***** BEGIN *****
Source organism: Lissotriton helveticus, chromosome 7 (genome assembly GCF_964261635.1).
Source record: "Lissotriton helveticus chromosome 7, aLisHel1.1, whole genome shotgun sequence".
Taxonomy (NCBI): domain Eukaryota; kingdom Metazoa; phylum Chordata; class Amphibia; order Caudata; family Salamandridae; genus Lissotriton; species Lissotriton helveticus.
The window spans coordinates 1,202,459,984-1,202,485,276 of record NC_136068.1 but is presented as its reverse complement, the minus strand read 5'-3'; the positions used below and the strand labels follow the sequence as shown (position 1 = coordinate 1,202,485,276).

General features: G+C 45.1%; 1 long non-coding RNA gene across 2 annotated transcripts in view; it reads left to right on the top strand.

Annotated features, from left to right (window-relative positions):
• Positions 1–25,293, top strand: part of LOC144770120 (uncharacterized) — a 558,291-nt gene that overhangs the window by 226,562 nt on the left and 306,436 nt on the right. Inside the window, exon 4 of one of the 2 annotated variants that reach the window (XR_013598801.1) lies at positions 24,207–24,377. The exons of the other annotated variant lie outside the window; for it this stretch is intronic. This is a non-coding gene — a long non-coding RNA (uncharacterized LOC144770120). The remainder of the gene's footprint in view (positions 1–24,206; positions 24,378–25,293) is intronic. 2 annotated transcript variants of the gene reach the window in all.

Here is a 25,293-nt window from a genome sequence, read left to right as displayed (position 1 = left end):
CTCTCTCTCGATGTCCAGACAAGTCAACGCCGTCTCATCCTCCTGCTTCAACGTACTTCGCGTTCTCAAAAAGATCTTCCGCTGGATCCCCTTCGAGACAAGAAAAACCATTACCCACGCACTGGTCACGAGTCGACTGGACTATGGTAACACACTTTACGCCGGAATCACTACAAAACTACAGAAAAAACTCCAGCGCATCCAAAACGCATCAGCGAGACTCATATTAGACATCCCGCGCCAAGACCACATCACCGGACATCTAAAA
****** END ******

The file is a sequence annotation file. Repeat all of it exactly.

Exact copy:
Source organism: Lissotriton helveticus, chromosome 7 (genome assembly GCF_964261635.1).
Source record: "Lissotriton helveticus chromosome 7, aLisHel1.1, whole genome shotgun sequence".
Taxonomy (NCBI): domain Eukaryota; kingdom Metazoa; phylum Chordata; class Amphibia; order Caudata; family Salamandridae; genus Lissotriton; species Lissotriton helveticus.
The window spans coordinates 1,202,459,984-1,202,485,276 of record NC_136068.1 but is presented as its reverse complement, the minus strand read 5'-3'; the positions used below and the strand labels follow the sequence as shown (position 1 = coordinate 1,202,485,276).

General features: G+C 45.1%; 1 long non-coding RNA gene across 2 annotated transcripts in view; it reads left to right on the top strand.

Annotated features, from left to right (window-relative positions):
• Positions 1–25,293, top strand: part of LOC144770120 (uncharacterized) — a 558,291-nt gene that overhangs the window by 226,562 nt on the left and 306,436 nt on the right. Inside the window, exon 4 of one of the 2 annotated variants that reach the window (XR_013598801.1) lies at positions 24,207–24,377. The exons of the other annotated variant lie outside the window; for it this stretch is intronic. This is a non-coding gene — a long non-coding RNA (uncharacterized LOC144770120). The remainder of the gene's footprint in view (positions 1–24,206; positions 24,378–25,293) is intronic. 2 annotated transcript variants of the gene reach the window in all.

Here is a 25,293-nt window from a genome sequence, read left to right as displayed (position 1 = left end):
CTCTCTCTCGATGTCCAGACAAGTCAACGCCGTCTCATCCTCCTGCTTCAACGTACTTCGCGTTCTCAAAAAGATCTTCCGCTGGATCCCCTTCGAGACAAGAAAAACCATTACCCACGCACTGGTCACGAGTCGACTGGACTATGGTAACACACTTTACGCCGGAATCACTACAAAACTACAGAAAAAACTCCAGCGCATCCAAAACGCATCAGCGAGACTCATATTAGACATCCCGCGCCAAGACCACATCACCGGACATCTAAAA